In our jobless non-recovery, quality people can be hired for $10-15 an hour. Even hiring someone for a few hours a week can be a great investment. If you're a job seeker, you can spend those hours looking for a job. That's of far greater value than the cost of the assistant. If you're working, you're freed up to be more productive and, in turn, position yourself for a raise.
Even if don't care about earning more money, consider hiring a personal assistant: S/he will give you that most valuable of commodities: time, time for recreation, family, or productive work .
I've had a personal assistant for the past 20 years and each has stayed with me an average of five years. The keys:
- Don't hire someone too marketable or they'll leave. (It takes time to train someone. You don't want to have to go through that every few months.) You don't need a superstar; you need a responsible, kind, ethical person with reasonable intelligence.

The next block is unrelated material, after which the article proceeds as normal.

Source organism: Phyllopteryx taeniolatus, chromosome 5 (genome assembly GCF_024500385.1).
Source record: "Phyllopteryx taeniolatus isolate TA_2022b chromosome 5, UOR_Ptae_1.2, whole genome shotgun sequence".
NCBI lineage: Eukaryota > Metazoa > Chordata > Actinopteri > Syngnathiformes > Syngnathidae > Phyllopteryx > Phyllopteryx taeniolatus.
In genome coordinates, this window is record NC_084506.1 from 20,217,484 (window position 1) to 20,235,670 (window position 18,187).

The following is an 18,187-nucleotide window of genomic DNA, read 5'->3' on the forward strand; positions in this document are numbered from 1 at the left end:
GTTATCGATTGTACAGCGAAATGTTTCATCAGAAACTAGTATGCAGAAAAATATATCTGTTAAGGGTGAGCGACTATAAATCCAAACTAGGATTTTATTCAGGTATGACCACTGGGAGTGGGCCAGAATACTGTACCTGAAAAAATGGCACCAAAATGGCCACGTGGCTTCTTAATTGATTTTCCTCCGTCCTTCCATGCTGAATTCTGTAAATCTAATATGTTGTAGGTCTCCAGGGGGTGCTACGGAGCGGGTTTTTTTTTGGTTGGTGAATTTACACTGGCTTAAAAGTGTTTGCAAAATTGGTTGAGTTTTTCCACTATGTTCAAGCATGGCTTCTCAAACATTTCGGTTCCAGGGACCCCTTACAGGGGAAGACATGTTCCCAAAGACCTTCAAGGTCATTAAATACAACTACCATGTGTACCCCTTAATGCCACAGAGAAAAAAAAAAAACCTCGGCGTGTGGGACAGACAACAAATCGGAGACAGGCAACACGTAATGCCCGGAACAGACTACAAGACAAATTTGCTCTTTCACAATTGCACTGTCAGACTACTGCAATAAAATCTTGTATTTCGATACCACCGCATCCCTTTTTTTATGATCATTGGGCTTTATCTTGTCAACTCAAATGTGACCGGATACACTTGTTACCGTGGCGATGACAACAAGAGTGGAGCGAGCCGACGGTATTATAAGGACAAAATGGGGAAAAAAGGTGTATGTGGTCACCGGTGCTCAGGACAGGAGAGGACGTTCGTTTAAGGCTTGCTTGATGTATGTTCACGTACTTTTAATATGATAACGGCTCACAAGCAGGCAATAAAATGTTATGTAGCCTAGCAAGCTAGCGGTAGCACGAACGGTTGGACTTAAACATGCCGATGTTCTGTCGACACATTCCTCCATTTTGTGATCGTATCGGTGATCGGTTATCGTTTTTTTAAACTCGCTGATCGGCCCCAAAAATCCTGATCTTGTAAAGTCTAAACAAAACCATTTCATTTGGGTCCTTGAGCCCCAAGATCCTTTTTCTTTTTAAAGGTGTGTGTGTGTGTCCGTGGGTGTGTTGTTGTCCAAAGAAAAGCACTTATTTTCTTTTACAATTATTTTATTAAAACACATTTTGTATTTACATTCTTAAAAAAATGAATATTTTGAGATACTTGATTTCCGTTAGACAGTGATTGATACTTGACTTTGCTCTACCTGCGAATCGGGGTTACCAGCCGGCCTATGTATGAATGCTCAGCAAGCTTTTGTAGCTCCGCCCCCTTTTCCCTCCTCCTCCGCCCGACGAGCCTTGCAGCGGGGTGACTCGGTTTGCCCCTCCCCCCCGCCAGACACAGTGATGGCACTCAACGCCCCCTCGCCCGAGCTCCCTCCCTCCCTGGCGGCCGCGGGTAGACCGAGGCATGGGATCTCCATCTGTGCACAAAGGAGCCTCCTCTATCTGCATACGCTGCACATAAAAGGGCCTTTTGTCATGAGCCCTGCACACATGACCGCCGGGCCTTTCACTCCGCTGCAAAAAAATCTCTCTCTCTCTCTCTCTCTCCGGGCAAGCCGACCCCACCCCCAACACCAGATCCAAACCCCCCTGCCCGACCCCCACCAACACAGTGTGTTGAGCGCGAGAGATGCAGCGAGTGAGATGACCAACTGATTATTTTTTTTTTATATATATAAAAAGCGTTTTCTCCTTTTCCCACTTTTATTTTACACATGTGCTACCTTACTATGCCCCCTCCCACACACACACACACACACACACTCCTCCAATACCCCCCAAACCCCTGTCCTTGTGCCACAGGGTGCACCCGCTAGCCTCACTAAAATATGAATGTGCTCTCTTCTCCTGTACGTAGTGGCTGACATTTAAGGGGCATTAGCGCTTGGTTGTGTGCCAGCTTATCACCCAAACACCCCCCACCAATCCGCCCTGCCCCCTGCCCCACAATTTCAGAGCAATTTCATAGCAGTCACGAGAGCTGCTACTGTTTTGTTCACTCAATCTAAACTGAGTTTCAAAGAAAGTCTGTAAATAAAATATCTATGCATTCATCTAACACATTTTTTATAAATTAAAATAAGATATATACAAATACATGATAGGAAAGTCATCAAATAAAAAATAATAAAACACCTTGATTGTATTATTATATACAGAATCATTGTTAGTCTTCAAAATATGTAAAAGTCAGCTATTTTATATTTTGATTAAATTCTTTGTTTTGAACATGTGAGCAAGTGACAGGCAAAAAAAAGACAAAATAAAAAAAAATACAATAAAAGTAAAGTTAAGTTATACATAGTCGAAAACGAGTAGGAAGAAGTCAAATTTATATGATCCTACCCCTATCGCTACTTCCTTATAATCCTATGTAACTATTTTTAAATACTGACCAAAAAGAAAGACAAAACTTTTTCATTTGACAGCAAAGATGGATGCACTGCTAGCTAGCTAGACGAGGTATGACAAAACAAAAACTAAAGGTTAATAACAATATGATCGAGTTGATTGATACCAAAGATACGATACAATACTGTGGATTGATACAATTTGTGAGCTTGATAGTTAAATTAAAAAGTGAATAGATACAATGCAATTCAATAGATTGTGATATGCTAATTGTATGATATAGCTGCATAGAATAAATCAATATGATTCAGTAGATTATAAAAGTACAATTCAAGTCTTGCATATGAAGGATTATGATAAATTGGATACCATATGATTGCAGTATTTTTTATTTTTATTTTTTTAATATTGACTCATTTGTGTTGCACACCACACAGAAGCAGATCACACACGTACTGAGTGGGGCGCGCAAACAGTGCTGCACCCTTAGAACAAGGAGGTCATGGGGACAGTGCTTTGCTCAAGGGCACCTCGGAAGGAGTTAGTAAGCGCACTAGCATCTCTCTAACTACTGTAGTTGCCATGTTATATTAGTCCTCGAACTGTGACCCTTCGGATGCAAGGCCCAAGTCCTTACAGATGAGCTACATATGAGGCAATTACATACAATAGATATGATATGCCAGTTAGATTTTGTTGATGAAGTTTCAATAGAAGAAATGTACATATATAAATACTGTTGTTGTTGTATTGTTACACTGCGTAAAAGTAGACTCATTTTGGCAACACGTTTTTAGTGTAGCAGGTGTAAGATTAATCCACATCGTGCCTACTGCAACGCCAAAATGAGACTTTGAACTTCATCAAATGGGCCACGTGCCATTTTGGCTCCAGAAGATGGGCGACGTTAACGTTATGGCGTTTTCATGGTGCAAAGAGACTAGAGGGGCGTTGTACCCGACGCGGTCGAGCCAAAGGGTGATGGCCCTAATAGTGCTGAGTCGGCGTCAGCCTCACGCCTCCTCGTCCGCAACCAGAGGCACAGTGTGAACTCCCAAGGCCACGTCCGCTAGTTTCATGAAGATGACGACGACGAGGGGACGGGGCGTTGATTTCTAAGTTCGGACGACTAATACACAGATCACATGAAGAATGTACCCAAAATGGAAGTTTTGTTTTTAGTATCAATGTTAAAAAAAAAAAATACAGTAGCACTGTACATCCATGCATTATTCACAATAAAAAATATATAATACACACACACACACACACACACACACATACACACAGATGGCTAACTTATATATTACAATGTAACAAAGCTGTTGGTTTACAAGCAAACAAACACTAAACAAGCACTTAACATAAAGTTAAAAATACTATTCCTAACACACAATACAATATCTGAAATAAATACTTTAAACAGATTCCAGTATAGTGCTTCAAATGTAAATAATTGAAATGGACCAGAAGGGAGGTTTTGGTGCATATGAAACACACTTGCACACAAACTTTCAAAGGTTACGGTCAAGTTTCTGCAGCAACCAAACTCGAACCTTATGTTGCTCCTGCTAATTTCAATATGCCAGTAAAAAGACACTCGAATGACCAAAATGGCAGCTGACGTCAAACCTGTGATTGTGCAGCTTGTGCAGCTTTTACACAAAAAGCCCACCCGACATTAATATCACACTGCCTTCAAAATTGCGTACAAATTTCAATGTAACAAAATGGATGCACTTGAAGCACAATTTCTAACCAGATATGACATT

- Treat the person wonderfully. That needn't mean a high rate of pay. It means treating them with respect and kindness, giving earned praise, showing interest in them as a person, and doing little niceties like taking them out to lunch or giving them small presents. Those are not favors. I've truly enjoyed being a kind boss to my assistants.
- I give my assistant a lot of autonomy on how s/he does her tasks and her hours are flexible. Not only does s/he appreciate those things, it helps me establish that s/he meets the requirements for a 1099 contractor rather than a W-2 employee, which saves me costs and paperwork.
I recommend finding your assistant not by placing an ad but by asking your friends and relatives for referrals. You'll likely be giving that person a credit card and full access to your home. If the person is a friend or someone recommended by a friend, s/he is more likely to be trustworthy.